John Holland, Senior Vice President for Research and Business Development at AMC Health commented, "Based on our 10 years of successful operations, we know first-hand how effective at-home patient monitoring can be, providing significantly improved care at a much lower cost. FDA clearance of this lisinopril protocol, which primarily relies on telemonitoring-based patient assessments, is an encouraging breakthrough, and we look forward to working with TLS to ensure the success of this patient-centric approach to clinical research."
Multiple sclerosis expert Dr. Lawrence Steinman, the George A. Zimmermann Professor of Neurology and Neurological Sciences & Pediatrics at the Stanford School of Medicine and Chair of the TLS Scientific Advisory Board, presented preclinical data on the potential of lisinopril in multiple sclerosis at a Gordon Conference earlier this year.
Professor Steinman noted, "Our preclinical data confirms the role of the angiotensin system in the pathology of MS and provides evidence that the ACE inhibitor lisinopril can modulate those effects in target-specific ways. We are delighted that this novel clinical trial protocol has been cleared by the FDA, enabling us to test whether these preclinical findings can translate into a safe and affordable new therapeutic option for MS patients."
The work of Dr. Steinman and others has demonstrated that angiotensin receptors and an angiotensin-producing enzyme are abundant at sites of disease and inflammation in brains affected by multiple sclerosis. In animal models of MS, studies have shown that blockade of these receptors with lisinopril reduces the areas affected by pathology and may provide significant clinical benefits, including reduction in paralysis and improved mobility.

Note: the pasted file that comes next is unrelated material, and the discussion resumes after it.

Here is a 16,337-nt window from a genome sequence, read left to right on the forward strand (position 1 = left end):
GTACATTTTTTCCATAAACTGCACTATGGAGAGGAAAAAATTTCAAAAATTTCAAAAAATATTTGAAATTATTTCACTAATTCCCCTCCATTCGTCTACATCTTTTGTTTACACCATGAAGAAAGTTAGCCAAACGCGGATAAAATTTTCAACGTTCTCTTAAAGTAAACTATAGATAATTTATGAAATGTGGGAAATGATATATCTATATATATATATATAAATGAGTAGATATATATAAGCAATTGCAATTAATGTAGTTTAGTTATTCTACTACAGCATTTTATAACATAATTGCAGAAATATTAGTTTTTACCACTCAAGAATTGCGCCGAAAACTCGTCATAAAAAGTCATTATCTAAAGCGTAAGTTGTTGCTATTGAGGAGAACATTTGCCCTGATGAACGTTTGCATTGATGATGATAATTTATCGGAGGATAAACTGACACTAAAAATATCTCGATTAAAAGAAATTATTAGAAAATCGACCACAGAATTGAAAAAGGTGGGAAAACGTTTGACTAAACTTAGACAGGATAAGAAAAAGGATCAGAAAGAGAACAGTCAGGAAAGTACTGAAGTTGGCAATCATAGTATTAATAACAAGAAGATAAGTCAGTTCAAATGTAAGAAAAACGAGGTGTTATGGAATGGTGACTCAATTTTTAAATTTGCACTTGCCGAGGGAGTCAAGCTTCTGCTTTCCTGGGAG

TLS has posted the FDA-cleared lisinopril protocol on its website and welcomes further input from patients, clinicians and researchers on details of the design, especially concerning the telemonitoring and statistical analysis aspects of the plan. TLS is also seeking input to its Protocol Builders for low-dose naltrexone as a potential treatment for Crohn's disease, and the PPAR activator pioglitazone as a possible new therapy for Parkinson's disease. In addition, the company's Indication Finder offers the opportunity to consider promising new indications for existing drug candidates. For more information on Transparency Life Sciences, visit: www.transparencyls.com.
For more information about AMC Health, visit www.amchealth.com.
About Transparency Life Sciences
Transparency Life Sciences (TLS) is the world's first drug development company based on open innovation. TLS acquires promising new chemical entities (NCE's) and repurposed generics addressing significant unmet medical needs and tests them in clinical trials that leverage crowdsourcing methods, advances in telemedicine and full data transparency. The company expects to realize significantly reduced costs and clinical timelines.
Source: Transparency Life Sciences